A short prison stint “is a small price to pay to be a billionaire for life,” said John Reed Stark, a former Securities and Exchange Commission official and a critic of the crypto industry. “The industry just does not care about the extraordinary crypto crime wave ushered in by people like CZ.”

Representatives for Mr. Zhao and OpenAI declined to comment.

For much of Binance’s existence, Mr. Zhao was dogged by accusations that he had broken the law to build a crypto empire. Binance was the world’s largest crypto exchange, processing as much as two-thirds of all transactions. And Mr. Zhao became a crypto celebrity, with nearly nine million followers on X. His posts helped set off a chain of events that led to FTX’s demise in 2022.

Last year, Binance faced its own reckoning. The company agreed to pay $4.3 billion to the U.S. government to settle charges that it allowed criminal activity to flourish on the exchange.

U.S. officials said Binance violated economic sanctions, allowing access to its platform to people in countries like Cuba, Syria and Iran. Mr. Zhao failed to set up proper anti-money-laundering controls, prosecutors said, and let customers sign up for accounts without providing the basic personal details that financial services firms usually require.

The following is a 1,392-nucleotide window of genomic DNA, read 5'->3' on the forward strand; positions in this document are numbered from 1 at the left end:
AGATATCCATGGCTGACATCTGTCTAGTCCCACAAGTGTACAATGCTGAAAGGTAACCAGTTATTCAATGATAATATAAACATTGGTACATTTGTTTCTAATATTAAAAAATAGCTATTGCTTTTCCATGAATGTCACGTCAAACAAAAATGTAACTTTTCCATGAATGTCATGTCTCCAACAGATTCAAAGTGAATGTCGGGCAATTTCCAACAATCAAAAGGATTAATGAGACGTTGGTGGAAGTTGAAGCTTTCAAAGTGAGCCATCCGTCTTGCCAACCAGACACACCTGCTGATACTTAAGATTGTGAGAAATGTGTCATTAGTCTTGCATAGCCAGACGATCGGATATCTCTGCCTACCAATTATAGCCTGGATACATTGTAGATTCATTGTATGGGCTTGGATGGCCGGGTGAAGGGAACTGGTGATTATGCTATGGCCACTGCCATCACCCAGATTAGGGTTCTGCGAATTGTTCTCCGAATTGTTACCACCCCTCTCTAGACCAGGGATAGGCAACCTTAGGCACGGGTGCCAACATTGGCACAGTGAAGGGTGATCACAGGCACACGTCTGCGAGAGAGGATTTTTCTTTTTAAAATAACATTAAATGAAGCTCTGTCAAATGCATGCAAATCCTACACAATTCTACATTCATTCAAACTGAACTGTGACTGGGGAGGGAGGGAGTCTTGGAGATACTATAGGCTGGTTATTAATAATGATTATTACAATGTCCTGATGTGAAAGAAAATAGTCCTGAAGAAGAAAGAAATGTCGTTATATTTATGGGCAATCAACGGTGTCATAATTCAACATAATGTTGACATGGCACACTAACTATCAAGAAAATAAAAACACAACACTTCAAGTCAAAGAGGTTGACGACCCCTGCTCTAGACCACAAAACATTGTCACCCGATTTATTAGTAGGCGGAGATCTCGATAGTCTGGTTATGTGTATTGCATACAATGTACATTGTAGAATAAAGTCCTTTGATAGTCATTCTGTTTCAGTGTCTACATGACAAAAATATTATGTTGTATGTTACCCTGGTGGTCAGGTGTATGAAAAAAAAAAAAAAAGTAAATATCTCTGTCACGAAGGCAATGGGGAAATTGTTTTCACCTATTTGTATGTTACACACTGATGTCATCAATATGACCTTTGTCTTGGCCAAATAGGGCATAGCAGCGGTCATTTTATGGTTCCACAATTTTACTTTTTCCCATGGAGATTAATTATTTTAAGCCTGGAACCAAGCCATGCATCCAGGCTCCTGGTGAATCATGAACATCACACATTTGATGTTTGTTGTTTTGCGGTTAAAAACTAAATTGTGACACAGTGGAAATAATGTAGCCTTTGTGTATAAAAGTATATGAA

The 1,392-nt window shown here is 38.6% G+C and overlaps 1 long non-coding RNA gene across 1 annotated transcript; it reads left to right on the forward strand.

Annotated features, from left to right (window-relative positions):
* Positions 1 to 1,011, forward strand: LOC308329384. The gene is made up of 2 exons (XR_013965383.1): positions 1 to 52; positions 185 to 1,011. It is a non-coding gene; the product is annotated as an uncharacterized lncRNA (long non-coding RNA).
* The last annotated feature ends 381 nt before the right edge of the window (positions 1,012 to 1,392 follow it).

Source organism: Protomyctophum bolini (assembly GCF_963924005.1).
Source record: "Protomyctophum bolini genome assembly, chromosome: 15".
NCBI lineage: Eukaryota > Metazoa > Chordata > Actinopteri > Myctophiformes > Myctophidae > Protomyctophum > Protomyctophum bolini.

“Zhao violated U.S. law on an unprecedented scale,” prosecutors wrote in a court filing on Wednesday. “Zhao’s sentence should reflect the gravity of his crimes.”

Mr. Zhao started talking about his next act the moment the charge against him was announced. In a post on X the day of his plea hearing in November, for which he appeared in person in federal court in Seattle, he said he was interested in investing in areas like crypto, biotechnology and A.I.

“I may be open to being a coach/mentor to a small number of upcoming entrepreneurs,” he wrote. “If for nothing else, I can at least tell them what not to do.”

In a filing last week, prosecutors said Mr. Zhao had traveled throughout the United States, visiting New York, Los Angeles, Telluride and Moab. Mr. Zhao, who grew up partly in Canada, has spent some of his free time skiing and snowboarding, a person who knows him said.

Mr. Zhao met Mr. Altman in person about a year ago, a person with knowledge of the matter said. They were in contact again after a leadership battle at OpenAI in late November, two people familiar with the exchange said. The next month, over hot pot in Los Angeles, Mr. Zhao told Ronghui Gu, a computer science professor at Columbia University, that he had communicated with Mr. Altman.